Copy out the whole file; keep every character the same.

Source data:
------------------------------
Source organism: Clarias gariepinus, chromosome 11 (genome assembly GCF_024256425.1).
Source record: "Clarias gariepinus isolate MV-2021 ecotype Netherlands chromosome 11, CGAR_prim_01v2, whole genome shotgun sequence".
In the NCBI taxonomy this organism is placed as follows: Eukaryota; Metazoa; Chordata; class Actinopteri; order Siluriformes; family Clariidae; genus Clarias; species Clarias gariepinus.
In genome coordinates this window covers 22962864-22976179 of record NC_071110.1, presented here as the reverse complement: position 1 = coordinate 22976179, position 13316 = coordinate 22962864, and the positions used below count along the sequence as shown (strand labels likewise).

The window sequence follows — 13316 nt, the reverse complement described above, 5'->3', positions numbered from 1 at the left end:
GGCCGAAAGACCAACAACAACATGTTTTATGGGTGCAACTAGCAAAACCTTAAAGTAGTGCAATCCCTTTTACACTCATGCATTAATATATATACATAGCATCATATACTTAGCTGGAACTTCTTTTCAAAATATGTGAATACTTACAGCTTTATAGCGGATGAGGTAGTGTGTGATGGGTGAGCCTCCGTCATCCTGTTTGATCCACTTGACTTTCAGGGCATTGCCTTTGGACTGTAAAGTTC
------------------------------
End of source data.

Source organism: Clarias gariepinus, chromosome 11 (genome assembly GCF_024256425.1).
Source record: "Clarias gariepinus isolate MV-2021 ecotype Netherlands chromosome 11, CGAR_prim_01v2, whole genome shotgun sequence".
In the NCBI taxonomy this organism is placed as follows: Eukaryota; Metazoa; Chordata; class Actinopteri; order Siluriformes; family Clariidae; genus Clarias; species Clarias gariepinus.
In genome coordinates this window covers 22962864-22976179 of record NC_071110.1, presented here as the reverse complement: position 1 = coordinate 22976179, position 13316 = coordinate 22962864, and the positions used below count along the sequence as shown (strand labels likewise).

The window sequence follows — 13316 nt, the reverse complement described above, 5'->3', positions numbered from 1 at the left end:
GGCCGAAAGACCAACAACAACATGTTTTATGGGTGCAACTAGCAAAACCTTAAAGTAGTGCAATCCCTTTTACACTCATGCATTAATATATATACATAGCATCATATACTTAGCTGGAACTTCTTTTCAAAATATGTGAATACTTACAGCTTTATAGCGGATGAGGTAGTGTGTGATGGGTGAGCCTCCGTCATCCTGTTTGATCCACTTGACTTTCAGGGCATTGCCTTTGGACTGTAAAGTTC